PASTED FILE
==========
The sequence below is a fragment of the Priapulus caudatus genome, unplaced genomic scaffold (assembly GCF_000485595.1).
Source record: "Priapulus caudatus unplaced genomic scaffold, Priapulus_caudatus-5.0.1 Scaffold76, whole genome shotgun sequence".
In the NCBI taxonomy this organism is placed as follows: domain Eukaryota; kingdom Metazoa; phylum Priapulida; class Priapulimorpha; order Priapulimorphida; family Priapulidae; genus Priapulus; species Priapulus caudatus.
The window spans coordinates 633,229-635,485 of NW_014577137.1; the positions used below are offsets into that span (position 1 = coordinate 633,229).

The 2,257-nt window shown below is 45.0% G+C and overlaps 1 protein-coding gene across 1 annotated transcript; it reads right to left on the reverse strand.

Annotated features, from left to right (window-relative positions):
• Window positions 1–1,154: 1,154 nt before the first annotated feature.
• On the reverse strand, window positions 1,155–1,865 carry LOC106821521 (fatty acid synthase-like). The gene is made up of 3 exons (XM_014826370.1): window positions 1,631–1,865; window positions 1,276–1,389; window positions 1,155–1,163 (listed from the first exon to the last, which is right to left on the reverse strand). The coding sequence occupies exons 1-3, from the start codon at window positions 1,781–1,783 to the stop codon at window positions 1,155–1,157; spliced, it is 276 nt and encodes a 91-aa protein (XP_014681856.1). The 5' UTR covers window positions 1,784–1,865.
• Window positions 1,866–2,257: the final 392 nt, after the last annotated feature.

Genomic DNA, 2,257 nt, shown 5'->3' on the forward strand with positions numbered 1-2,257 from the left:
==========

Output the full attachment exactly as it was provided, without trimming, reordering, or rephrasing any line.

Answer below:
The sequence below is a fragment of the Priapulus caudatus genome, unplaced genomic scaffold (assembly GCF_000485595.1).
Source record: "Priapulus caudatus unplaced genomic scaffold, Priapulus_caudatus-5.0.1 Scaffold76, whole genome shotgun sequence".
In the NCBI taxonomy this organism is placed as follows: domain Eukaryota; kingdom Metazoa; phylum Priapulida; class Priapulimorpha; order Priapulimorphida; family Priapulidae; genus Priapulus; species Priapulus caudatus.
The window spans coordinates 633,229-635,485 of NW_014577137.1; the positions used below are offsets into that span (position 1 = coordinate 633,229).

The 2,257-nt window shown below is 45.0% G+C and overlaps 1 protein-coding gene across 1 annotated transcript; it reads right to left on the reverse strand.

Annotated features, from left to right (window-relative positions):
• Window positions 1–1,154: 1,154 nt before the first annotated feature.
• On the reverse strand, window positions 1,155–1,865 carry LOC106821521 (fatty acid synthase-like). The gene is made up of 3 exons (XM_014826370.1): window positions 1,631–1,865; window positions 1,276–1,389; window positions 1,155–1,163 (listed from the first exon to the last, which is right to left on the reverse strand). The coding sequence occupies exons 1-3, from the start codon at window positions 1,781–1,783 to the stop codon at window positions 1,155–1,157; spliced, it is 276 nt and encodes a 91-aa protein (XP_014681856.1). The 5' UTR covers window positions 1,784–1,865.
• Window positions 1,866–2,257: the final 392 nt, after the last annotated feature.

Genomic DNA, 2,257 nt, shown 5'->3' on the forward strand with positions numbered 1-2,257 from the left: